Weak first quarter of 2012 contrasts with significant upward revisions to 2011.
Broad picture still one of weak domestic activity offset by strong export growth.
Gradual strengthening of activity seen in 2013 and 2014.
Scale of revisions and ongoing statistical anomalies argue against spurious precision in relation to Irish economic growth.
In very broad terms, the picture of the Irish economy revealed by new growth data for the first quarter of 2012 as well as revisions back to 2007 is not materially different from previously thought. At the margin, a somewhat stronger than expected export performance implies a greater likelihood that growth can pick-up progressively through 2013 and 2014 even if the very near term outlook remains weak.
Today’s data again underline the exceptional volatility of Irish growth data that argues against simply extrapolating uneven and unpredictable quarterly changes in GDP or GNP. Unfortunately, a range of statistical anomalies mean there may be considerable differences in interpretations of these data.
As the diagram above indicates, today’s growth data suggest the Irish economy is continuing to work its way through an uneven and extended ‘bottoming-out’ process after sharp falls in activity through 2008 and 2009. The protracted nature of this process is consistent with international research into the experience of economies after severe financial crises. It reflects the impact on domestic spending of an adjustment process in which the Government, businesses and households are all attempting to put their financial positions on a sounder footing. The inevitable decline in domestic activity in Ireland in recent years has been compounded by the weakness of the global economy and persistent problems in the Euro area in particular.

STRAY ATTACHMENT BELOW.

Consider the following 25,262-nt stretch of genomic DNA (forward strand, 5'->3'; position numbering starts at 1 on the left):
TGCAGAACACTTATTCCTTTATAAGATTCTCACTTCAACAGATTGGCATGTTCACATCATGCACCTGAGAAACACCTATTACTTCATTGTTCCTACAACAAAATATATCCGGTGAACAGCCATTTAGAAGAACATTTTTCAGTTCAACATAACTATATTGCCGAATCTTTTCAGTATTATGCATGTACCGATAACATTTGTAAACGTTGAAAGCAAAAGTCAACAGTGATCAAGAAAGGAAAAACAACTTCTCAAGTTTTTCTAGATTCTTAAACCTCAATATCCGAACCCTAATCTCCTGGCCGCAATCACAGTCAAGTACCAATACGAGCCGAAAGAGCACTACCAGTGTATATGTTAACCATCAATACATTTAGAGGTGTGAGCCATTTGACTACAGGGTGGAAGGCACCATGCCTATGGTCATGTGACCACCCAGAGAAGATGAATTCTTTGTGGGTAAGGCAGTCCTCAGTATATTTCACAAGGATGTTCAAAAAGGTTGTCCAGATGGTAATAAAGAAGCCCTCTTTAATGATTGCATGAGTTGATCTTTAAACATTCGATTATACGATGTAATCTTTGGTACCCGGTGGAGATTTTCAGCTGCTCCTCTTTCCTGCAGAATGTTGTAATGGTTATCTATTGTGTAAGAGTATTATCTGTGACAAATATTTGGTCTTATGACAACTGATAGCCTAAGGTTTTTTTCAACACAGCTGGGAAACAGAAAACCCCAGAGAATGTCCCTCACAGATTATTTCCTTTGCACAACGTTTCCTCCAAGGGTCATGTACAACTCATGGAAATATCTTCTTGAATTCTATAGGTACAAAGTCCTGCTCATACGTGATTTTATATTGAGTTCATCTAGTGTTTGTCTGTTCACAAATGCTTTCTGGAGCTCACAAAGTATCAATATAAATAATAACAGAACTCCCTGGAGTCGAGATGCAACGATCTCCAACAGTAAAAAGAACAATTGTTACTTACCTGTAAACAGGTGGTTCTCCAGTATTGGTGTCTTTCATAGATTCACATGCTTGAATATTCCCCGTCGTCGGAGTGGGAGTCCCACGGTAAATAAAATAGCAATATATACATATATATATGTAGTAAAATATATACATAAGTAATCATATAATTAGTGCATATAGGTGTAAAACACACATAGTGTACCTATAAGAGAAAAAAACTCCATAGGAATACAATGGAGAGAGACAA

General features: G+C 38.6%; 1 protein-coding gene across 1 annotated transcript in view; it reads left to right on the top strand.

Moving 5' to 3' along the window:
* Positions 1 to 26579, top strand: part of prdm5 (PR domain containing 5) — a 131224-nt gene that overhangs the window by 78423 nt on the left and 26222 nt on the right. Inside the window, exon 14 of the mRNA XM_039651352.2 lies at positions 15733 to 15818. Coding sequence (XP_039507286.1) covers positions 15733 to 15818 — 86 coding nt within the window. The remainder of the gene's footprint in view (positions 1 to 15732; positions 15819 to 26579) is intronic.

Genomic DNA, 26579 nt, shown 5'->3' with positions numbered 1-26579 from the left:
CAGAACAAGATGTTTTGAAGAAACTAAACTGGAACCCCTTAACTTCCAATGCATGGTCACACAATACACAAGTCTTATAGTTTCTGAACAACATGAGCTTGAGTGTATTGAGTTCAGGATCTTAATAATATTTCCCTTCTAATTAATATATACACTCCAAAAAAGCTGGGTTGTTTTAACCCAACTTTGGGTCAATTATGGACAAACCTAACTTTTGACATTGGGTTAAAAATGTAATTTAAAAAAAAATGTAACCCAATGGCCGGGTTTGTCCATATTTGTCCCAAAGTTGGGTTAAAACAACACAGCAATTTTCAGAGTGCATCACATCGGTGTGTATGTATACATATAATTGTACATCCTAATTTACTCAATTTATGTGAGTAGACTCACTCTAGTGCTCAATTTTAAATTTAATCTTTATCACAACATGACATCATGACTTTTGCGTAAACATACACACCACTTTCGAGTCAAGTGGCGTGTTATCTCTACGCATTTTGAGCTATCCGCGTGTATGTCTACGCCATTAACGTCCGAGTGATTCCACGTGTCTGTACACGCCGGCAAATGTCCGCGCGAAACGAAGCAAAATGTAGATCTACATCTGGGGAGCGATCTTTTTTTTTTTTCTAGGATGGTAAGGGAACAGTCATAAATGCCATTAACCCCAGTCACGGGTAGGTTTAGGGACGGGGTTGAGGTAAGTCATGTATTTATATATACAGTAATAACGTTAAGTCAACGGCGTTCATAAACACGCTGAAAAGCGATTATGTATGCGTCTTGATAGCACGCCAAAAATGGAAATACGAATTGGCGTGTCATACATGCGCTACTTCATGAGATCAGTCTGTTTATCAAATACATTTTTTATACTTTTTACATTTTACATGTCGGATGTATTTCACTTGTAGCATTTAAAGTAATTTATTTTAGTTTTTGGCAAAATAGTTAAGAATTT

These influences are likely to remain in place through 2012 and, as a result, we continue to expect that GDP will increase by about 0.3% while GNP will likely decline by around 0.7%.
Q1 data disappoint; don’t imply lasting weakness
Data for the first quarter of 2012 show a somewhat weaker than expected outturn for GDP and GNP. The 1.1% drop in GDP is largely driven by two factors. First of all, a sharp fall in consumer spending (down 2.1% quarter on quarter) may reflect a bringing forward of purchases ahead of the increase in the upper VAT rate at the beginning of this year. In this context, consumer spending for the 4th quarter of 2011 was revised sharply upwards (+1.8% against +0.5%).